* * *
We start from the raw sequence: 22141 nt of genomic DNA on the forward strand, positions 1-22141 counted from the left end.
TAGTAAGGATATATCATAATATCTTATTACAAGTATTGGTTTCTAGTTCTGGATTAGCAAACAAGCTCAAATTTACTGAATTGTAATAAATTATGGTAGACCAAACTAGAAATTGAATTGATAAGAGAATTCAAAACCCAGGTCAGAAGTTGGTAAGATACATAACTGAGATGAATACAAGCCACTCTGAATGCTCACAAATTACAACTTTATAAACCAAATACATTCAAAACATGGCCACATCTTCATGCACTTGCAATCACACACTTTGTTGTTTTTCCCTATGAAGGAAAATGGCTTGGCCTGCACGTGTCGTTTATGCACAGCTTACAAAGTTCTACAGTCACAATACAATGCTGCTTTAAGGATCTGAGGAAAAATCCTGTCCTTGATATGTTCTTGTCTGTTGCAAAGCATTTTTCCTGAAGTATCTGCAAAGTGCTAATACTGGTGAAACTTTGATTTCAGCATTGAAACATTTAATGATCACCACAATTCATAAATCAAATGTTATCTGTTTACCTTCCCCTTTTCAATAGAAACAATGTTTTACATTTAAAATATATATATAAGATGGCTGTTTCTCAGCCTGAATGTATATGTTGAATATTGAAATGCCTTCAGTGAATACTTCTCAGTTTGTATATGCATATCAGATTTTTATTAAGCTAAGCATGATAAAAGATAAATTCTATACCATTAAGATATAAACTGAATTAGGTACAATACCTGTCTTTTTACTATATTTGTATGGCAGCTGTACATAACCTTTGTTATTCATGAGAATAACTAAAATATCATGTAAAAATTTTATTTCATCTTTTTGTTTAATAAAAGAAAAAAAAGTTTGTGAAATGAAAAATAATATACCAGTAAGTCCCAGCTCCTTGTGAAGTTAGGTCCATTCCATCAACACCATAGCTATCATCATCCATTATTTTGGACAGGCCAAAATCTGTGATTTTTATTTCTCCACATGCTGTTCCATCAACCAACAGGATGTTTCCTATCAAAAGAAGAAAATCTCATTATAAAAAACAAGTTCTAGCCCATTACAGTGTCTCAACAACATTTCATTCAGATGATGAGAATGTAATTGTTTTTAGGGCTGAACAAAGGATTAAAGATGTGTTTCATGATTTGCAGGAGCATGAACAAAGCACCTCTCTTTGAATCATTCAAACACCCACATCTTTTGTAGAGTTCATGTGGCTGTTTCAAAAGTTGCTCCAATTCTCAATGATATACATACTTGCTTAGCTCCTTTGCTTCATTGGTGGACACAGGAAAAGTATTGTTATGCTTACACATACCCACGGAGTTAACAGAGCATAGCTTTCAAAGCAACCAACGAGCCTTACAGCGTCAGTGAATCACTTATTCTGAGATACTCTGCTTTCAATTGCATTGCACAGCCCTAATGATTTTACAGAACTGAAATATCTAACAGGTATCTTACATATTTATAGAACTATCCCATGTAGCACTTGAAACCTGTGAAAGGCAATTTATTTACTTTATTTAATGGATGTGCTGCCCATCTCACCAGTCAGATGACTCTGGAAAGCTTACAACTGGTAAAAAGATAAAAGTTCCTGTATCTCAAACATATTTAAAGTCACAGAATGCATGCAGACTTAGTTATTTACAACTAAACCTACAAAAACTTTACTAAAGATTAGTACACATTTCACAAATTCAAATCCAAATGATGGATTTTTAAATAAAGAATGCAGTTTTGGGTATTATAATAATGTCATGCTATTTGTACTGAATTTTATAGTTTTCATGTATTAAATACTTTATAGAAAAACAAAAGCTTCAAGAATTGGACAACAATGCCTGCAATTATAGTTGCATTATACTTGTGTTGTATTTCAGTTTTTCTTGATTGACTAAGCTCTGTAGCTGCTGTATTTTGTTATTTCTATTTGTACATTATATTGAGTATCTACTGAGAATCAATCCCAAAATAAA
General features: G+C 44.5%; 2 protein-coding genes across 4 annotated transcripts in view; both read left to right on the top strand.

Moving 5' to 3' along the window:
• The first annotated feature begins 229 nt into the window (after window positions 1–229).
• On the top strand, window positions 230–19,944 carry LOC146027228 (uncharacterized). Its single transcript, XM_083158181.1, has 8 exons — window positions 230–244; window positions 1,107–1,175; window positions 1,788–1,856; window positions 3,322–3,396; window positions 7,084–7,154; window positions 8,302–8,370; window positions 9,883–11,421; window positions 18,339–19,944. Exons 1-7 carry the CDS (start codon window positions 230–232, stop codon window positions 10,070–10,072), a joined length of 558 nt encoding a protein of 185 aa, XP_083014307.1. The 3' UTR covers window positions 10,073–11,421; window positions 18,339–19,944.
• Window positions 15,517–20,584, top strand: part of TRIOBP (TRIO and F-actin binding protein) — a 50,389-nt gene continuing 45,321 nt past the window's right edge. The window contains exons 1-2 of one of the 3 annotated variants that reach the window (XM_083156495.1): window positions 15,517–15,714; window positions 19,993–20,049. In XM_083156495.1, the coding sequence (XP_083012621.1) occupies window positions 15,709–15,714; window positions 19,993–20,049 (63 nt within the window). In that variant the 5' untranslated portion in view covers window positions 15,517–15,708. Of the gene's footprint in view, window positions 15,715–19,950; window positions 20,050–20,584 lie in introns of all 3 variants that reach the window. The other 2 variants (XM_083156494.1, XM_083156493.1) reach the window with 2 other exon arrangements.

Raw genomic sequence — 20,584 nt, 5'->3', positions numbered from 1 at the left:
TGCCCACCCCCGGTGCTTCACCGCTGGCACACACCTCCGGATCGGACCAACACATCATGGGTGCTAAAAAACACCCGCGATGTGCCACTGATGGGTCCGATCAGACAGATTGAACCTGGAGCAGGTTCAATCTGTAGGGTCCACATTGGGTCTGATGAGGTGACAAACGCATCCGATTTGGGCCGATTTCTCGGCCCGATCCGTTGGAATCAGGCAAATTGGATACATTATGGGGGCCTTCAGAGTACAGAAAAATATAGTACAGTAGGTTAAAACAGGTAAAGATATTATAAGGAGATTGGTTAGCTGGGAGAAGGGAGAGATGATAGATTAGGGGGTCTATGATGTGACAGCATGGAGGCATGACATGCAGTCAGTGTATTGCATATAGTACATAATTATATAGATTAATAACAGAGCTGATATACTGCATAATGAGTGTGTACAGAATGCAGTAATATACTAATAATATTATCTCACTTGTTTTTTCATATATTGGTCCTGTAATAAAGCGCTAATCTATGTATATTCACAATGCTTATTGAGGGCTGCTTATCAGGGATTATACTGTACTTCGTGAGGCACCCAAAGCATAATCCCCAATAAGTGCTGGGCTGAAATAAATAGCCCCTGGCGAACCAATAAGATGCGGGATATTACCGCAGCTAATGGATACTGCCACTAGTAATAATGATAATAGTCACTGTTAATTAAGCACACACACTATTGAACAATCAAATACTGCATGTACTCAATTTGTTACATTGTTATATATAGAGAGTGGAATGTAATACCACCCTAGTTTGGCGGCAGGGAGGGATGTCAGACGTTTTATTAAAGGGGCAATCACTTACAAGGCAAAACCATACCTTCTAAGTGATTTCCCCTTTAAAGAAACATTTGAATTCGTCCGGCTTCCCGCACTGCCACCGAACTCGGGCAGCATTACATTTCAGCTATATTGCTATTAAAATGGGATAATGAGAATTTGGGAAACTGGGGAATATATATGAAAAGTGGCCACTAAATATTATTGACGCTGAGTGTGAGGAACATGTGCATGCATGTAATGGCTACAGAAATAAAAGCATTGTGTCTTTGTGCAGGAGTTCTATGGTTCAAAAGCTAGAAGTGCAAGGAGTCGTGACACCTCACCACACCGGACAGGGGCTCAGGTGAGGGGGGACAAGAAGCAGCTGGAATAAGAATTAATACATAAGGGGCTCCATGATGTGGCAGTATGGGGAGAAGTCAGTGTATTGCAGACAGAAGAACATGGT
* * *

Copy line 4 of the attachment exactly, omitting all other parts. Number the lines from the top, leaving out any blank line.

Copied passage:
Moving 5' to 3' along the window: